Donald Trump always seems game for a TV interview. Hillary Clinton? Not so much.

This is a headache for networks that have often been accused of covering Trump way more than other candidates in this campaign. Their preferred method of balancing things out would, of course, be to interview Clinton more often. While the likely Democratic presidential nominee is showing some signs of becoming more accessible, it's hard to imagine she will ever volunteer for the nearly constant exposure that her Republican counterpart seems to crave.

So what should the networks do? Interview Trump less to compensate for Clinton's recalcitrance? A New York Times story on Tuesday summarized the conundrum:

For broadcasters, turning down an interview with a candidate is anathema to a news culture trained to pursue maximum access. Yet the starkly different strategies of the candidates are straining the industry's bedrock notions of evenhandedness.

I decided to put the question to Dick Wald, formerly the president of NBC News and, later, the "ethics czar" (formal title: senior vice president of editorial quality) at ABC News. Is it time to cut back on the Trump interviews?

"No," said Wald, now a professor at Columbia. He went on:

This is not an ethics question. If one guy speaks a lot, and the other guy speaks less, don't try to cover them both in the same amount. Try to cover them as they say something newsworthy/interesting/valuable. The world is not only not fair, it isn't even-handed. When John F. Kennedy runs against Richard Nixon, Kennedy is handsomer, funnier and quicker and gets more coverage, even if Nixon is at least as substantive and intelligent.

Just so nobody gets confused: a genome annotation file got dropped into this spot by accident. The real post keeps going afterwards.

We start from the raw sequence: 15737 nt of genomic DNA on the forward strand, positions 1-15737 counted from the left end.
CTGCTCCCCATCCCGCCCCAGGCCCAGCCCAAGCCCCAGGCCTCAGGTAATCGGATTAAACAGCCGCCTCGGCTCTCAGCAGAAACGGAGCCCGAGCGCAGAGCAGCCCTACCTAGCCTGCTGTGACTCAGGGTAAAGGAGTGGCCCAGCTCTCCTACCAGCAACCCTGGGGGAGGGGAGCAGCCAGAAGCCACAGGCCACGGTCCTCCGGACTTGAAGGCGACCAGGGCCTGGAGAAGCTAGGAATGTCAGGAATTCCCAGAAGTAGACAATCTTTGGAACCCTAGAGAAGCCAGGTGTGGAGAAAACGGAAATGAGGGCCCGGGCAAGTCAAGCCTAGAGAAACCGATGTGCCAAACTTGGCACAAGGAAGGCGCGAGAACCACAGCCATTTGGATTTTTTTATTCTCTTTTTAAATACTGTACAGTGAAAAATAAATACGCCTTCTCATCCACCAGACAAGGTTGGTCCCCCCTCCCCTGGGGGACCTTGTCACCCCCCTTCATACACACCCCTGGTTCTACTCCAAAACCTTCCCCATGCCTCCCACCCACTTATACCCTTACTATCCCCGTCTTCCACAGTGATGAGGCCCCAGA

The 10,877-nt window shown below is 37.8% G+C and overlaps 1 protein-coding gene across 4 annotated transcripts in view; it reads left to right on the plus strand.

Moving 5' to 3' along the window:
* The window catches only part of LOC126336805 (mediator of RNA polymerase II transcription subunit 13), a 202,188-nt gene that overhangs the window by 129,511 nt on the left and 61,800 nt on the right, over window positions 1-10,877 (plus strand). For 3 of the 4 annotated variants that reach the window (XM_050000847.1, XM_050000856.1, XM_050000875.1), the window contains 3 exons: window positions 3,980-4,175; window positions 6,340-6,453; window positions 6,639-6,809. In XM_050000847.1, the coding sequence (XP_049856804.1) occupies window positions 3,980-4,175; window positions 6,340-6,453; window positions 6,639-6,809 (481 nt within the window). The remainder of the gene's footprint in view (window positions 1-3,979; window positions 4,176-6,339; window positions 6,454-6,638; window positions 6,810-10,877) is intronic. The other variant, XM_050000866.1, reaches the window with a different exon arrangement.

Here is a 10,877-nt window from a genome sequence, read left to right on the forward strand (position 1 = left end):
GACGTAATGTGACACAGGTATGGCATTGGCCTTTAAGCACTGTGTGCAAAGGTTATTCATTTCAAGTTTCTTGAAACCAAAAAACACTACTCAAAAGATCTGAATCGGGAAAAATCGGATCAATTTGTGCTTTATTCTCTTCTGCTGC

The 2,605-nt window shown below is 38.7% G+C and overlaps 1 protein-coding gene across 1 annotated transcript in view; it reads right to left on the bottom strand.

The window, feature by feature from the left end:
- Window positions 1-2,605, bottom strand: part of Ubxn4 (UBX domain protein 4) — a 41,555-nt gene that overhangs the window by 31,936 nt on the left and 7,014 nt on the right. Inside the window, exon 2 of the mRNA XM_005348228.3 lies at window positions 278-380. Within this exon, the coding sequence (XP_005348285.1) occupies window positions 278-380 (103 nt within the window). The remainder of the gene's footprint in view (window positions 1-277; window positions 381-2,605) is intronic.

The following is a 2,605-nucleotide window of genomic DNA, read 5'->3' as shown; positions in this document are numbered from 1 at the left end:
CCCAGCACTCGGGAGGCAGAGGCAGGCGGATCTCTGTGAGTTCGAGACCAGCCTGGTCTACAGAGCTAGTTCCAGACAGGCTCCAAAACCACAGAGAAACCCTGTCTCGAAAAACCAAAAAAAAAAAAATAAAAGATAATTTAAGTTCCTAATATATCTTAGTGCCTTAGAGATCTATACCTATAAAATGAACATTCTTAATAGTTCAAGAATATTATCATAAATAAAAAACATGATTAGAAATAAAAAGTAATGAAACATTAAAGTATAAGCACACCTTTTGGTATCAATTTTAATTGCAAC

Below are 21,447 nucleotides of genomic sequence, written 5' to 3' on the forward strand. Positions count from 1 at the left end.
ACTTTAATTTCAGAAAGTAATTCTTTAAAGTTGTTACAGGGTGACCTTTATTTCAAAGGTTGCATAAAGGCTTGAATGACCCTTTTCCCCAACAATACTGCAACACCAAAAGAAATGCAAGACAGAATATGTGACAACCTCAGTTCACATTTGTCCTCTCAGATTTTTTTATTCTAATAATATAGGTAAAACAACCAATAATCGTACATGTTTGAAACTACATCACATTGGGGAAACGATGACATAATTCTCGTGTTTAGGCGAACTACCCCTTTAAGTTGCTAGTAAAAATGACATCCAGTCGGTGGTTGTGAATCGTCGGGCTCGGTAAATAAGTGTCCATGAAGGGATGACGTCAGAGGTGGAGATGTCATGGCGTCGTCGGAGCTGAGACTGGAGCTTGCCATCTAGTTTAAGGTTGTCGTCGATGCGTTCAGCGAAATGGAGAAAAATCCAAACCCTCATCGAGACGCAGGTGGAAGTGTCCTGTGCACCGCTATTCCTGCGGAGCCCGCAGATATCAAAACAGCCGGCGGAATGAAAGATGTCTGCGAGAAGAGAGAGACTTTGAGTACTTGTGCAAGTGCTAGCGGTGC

That's a bluntly honest answer from a longtime TV executive who had to make these kinds of coverage decisions all the time. Wald is saying the networks need to exercise good news judgment, of course, but he's also putting a lot of responsibility on the candidates.

Trump, like Kennedy, has a certain magnetism. (He surely considers himself handsomer, funnier and quicker than just about anyone.) But Clinton knows how to play the media game, too. If she chooses to speak less — and therefore gets covered less — that's largely on her.

Wald's rationale makes sense, but if viewers think TV networks are favoring Trump by interviewing him more often than Clinton, that can still be a problem. That's why Wald said my question is actually "a public relations question."

News organizations are selling the news and their reputation for honesty. If imbalance of coverage occurs and might make them look biased because of the way candidates behave and push their campaigns, [then] the organizations have to adapt and talk about it. The world gives them a lot of opportunity to talk about it. It's part of the news of the campaign.

Indeed, the volume of coverage devoted to each candidate is a story of its own. And the story is often some variation of "Trump is manipulating the media, and the media is letting him do it."

According to Wald, if Clinton is making the networks look biased by turning down interviews, then the appropriate response isn't to interview Trump less often to achieve balance. The appropriate response is recognize the imbalance and explain to viewers what is going on.

Here's the short version from Wald: "The answer is, be aware of what you are doing. Or, maybe, don't be dumb."